Historic Flatiron Building in Fort Worth, Texas
I have been as sincere a worshipper of Aurora as the Greeks.
Henry David Thoreau, Walden
Aaron Copland plays “Appalachian Spring” as I sit up late on a Friday night, with a desire to think, to write, to be. The day started beautifully at 6:00 a.m., with no school to go and teach. I love the three-day weekends of summer school. I sat in my living room and watched through the open blinds the dawn breaking across my backyard while I re-read chapter two of Thoreau’s Walden,“Where I Lived, and What I Lived For.” I love his salute to Aurora and the beautiful meditations about the dawn being the heroic age–that all intelligences awake with the dawn. The chapter marked a delicious start to the day. Following Thoreau, I then turned to Proust and to Melville, reading for well over an hour before rising to enter the kitchen and make breakfast. Following breakfast I worked a long time in the watercolor studio, mostly finishing up abandoned work that had piled up the past couple of months.
To begin this delicious night in my darkened studio, Marcel Proust delivered beautiful images in Swann’s Way. The young narrator is smitten by the sight of a girl with a fair complexion and azure eyes. The mere sight of her overpowers his eyes at the same time the hawthorns are flooding his senses. He cannot separate the beauty of the two. How many of us still recall those first instances of romantic love and how we lost all bearings? What a marvelous gift it would be to set such a profound experience down in prose as Proust managed to do.
In Moby Dick, after 120 pages, Captain Ahab finally emerged into view, and what a powerful force his presence exerted on his surrounding environment. Like the solid bronze of Cellini’s Perseus, he towers above his ship and crew, the mere sight of him with no accompanying speech evoking a sense of genuine awe from the narrator. His aggressive gesture toward second mate Stubb rattled the otherwise stalwart officer, leaving the bemused fellow wondering what it was exactly that evoked such a fear from him.
With sadness, I resumed reading a biography of Jack Kerouac by Tom Clark. I read the book several years ago, then lent it out and never got it back. So now I’m reading a newly purchased copy, re-highlighting, etc., and of course, am very surprised at how much of the content I have already forgotten from the first reading. The details of Kerouac’s migratory life always leave me with the same kind of disturbed thoughts that I get from reading about Hemingway: these men had such a passion for disciplined writing that always drives me to find another gear to crank out work, no matter how tired or discouraged I may become in my own life and work. They truly induce me to work even harder in my research, thinking and writing. But the misery of both these men brings me to such overwhelming sadness. I’m glad I never mixed alcohol with my life’s work—I am not able to identify with that problem on a gut-level. But the despondency, the self-doubt, the second-guessing—that kind of a hell I have known all-too-well, and don’t like to visit or re-visit. And it hurts deeply every time I read these details in their life’s work.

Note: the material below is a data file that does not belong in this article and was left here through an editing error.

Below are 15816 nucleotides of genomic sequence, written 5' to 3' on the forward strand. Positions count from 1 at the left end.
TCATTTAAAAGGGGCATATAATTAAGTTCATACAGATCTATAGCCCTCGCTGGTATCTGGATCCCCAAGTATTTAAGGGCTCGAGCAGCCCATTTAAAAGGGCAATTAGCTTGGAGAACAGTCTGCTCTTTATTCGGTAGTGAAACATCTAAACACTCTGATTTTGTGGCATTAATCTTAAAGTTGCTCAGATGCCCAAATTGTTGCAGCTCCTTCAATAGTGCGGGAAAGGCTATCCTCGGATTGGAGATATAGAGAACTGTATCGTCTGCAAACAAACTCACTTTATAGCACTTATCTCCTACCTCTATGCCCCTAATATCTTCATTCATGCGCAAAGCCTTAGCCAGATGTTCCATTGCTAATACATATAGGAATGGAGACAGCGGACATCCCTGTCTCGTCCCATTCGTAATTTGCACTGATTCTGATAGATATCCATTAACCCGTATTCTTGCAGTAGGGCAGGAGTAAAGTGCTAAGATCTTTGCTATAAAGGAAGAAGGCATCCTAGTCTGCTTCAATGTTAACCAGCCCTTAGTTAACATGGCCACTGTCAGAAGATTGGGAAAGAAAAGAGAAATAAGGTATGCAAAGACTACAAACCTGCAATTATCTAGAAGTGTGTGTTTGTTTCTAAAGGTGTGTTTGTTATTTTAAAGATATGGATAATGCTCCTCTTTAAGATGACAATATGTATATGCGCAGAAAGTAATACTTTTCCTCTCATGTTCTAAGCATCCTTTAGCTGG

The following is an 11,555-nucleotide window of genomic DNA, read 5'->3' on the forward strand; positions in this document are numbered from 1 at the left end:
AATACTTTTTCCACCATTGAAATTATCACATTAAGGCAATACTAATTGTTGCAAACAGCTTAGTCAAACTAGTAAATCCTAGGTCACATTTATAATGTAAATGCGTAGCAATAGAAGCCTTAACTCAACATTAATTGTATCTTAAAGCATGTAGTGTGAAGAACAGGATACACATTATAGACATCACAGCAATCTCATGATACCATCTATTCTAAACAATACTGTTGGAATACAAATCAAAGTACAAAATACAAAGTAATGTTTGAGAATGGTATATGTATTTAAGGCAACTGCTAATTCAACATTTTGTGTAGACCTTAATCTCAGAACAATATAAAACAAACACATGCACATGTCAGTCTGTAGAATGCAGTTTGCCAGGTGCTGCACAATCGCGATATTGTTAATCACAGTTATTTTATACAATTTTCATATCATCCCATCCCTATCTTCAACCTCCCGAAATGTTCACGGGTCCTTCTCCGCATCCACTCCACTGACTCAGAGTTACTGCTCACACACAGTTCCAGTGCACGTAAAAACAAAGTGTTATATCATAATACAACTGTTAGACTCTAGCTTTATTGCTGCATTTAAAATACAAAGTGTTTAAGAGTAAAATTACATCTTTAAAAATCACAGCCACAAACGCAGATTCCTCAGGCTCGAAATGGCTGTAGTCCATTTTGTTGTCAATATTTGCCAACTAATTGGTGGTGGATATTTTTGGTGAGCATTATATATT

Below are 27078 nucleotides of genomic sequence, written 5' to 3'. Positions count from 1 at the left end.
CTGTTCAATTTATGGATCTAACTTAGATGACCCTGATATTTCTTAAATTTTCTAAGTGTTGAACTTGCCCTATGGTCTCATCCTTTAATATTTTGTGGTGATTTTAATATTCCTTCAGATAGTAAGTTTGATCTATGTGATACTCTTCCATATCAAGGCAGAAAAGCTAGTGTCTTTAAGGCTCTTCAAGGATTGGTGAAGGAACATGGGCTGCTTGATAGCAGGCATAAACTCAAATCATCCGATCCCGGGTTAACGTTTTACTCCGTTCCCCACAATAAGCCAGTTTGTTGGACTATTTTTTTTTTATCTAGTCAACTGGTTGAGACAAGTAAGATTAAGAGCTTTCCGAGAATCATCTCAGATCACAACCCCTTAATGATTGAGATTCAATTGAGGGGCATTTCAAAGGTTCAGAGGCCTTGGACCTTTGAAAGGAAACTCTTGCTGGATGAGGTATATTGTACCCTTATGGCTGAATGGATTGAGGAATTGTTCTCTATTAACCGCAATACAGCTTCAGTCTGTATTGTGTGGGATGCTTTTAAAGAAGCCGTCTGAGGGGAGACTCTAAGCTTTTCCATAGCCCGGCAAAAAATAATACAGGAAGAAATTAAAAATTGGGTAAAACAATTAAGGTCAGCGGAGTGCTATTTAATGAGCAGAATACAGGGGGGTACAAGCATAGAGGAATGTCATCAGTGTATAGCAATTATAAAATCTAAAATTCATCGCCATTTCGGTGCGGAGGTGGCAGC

This afternoon, I was deeply moved, listening to a trio of thirty-minute lectures from The Teaching Company. I have been so fortunate to receive a number of these lecture sets, first in VHS and later in DVD, from a number of dear friends and occasionally from one of those “can’t miss” sales that the company offers. One lecture was from Daren Staloff (“Hegel—History and Historicism”), and the other two from Daniel N. Robinson (“The Idea of Freedom” and “Human History as the Unfolding of the Ideal: The Hegelians”). The lectures prompted me to draw out a volume placed in my hands earlier this year by our remarkable school librarian, Hegel’s Phenomenology of Spirit. Anyone familiar with this volume is no doubt grinning already, but I am actually getting enough from the text to stay with it. Hegel’s mind was Faustian in the way he incorporated and excerpted virtually everything he studied throughout his lengthy life, and then fashioned all that knowledge into a comprehensive system. His mind reminds me very much of that of Paul Tillich, with that interdisciplinary drive, and of course I have always wanted to be that way. So, tonight I also spent some more time working over Hegel’s text and recording observations in my journal.
Last night I took out my Latin grammars and workbooks and resumed a project I started in 2003, but abandoned on three subsequent occasions. Eleven years later, I still cannot read Latin, but love and respect the language and am now finding myself devoting some summer evenings to working on my vocabulary and grammar exercises, and pulling out occasional texts from one of my Loeb Classical Library volumes as well as my Biblia Sacra Vulgata. Tonight marks my second consecutive night working in the Latin text. I had always hoped I could work this language as I do the ancient Greek, but alas, I took many semesters of Greek and it stayed with me fortunately. Latin was never available in the schools I attended. I love the line from Byron’s Beppo:
I love the language, that soft bastard Latin,
Which melts like kisses from a female mouth.
All of tonight has been given to reading, note-taking and writing. I did manage today to finish a number of watercolor projects that had been abandoned over the past months. Above, I have posted my finished product of the historic flatiron building on the south side of downtown Fort Worth, Texas. I don’t know why I had laid it aside for so long, but now I’m glad it’s finished and has been delivered to the Weiler House Fine Art Gallery.
Thanks for reading.
I paint in order to remember.
I journal when I feel alone.
I blog to remind myself that I am not alone.